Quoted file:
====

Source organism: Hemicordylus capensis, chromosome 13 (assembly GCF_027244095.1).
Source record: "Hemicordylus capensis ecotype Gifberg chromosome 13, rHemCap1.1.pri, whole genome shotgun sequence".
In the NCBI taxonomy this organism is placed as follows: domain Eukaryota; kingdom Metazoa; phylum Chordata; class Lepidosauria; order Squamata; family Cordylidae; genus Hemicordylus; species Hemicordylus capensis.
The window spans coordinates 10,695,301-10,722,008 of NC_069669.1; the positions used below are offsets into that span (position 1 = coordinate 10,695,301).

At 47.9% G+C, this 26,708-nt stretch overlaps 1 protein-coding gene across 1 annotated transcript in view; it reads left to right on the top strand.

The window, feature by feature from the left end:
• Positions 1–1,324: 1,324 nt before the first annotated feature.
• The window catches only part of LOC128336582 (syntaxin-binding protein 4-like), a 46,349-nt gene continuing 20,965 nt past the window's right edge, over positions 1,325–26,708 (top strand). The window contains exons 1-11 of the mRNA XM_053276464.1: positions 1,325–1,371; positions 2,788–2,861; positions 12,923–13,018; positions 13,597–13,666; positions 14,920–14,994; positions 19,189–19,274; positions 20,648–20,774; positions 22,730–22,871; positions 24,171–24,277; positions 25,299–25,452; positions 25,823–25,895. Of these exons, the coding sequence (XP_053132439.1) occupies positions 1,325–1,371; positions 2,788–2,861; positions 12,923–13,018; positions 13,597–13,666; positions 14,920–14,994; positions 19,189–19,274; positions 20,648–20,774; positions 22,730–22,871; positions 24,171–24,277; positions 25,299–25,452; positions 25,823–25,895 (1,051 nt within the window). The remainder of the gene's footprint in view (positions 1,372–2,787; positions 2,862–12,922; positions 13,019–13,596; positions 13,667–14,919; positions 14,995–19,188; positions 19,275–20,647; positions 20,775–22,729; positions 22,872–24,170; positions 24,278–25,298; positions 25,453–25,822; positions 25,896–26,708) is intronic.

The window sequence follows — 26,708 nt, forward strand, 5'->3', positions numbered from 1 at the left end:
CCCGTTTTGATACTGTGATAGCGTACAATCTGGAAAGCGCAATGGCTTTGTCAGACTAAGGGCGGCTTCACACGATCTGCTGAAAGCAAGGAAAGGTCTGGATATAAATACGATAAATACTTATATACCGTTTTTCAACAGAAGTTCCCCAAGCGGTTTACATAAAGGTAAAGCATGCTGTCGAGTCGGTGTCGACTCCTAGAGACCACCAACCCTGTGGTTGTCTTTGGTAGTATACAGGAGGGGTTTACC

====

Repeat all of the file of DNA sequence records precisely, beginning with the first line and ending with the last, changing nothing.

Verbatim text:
Source organism: Hemicordylus capensis, chromosome 13 (assembly GCF_027244095.1).
Source record: "Hemicordylus capensis ecotype Gifberg chromosome 13, rHemCap1.1.pri, whole genome shotgun sequence".
In the NCBI taxonomy this organism is placed as follows: domain Eukaryota; kingdom Metazoa; phylum Chordata; class Lepidosauria; order Squamata; family Cordylidae; genus Hemicordylus; species Hemicordylus capensis.
The window spans coordinates 10,695,301-10,722,008 of NC_069669.1; the positions used below are offsets into that span (position 1 = coordinate 10,695,301).

At 47.9% G+C, this 26,708-nt stretch overlaps 1 protein-coding gene across 1 annotated transcript in view; it reads left to right on the top strand.

The window, feature by feature from the left end:
• Positions 1–1,324: 1,324 nt before the first annotated feature.
• The window catches only part of LOC128336582 (syntaxin-binding protein 4-like), a 46,349-nt gene continuing 20,965 nt past the window's right edge, over positions 1,325–26,708 (top strand). The window contains exons 1-11 of the mRNA XM_053276464.1: positions 1,325–1,371; positions 2,788–2,861; positions 12,923–13,018; positions 13,597–13,666; positions 14,920–14,994; positions 19,189–19,274; positions 20,648–20,774; positions 22,730–22,871; positions 24,171–24,277; positions 25,299–25,452; positions 25,823–25,895. Of these exons, the coding sequence (XP_053132439.1) occupies positions 1,325–1,371; positions 2,788–2,861; positions 12,923–13,018; positions 13,597–13,666; positions 14,920–14,994; positions 19,189–19,274; positions 20,648–20,774; positions 22,730–22,871; positions 24,171–24,277; positions 25,299–25,452; positions 25,823–25,895 (1,051 nt within the window). The remainder of the gene's footprint in view (positions 1,372–2,787; positions 2,862–12,922; positions 13,019–13,596; positions 13,667–14,919; positions 14,995–19,188; positions 19,275–20,647; positions 20,775–22,729; positions 22,872–24,170; positions 24,278–25,298; positions 25,453–25,822; positions 25,896–26,708) is intronic.

The window sequence follows — 26,708 nt, forward strand, 5'->3', positions numbered from 1 at the left end:
CCCGTTTTGATACTGTGATAGCGTACAATCTGGAAAGCGCAATGGCTTTGTCAGACTAAGGGCGGCTTCACACGATCTGCTGAAAGCAAGGAAAGGTCTGGATATAAATACGATAAATACTTATATACCGTTTTTCAACAGAAGTTCCCCAAGCGGTTTACATAAAGGTAAAGCATGCTGTCGAGTCGGTGTCGACTCCTAGAGACCACCAACCCTGTGGTTGTCTTTGGTAGTATACAGGAGGGGTTTACC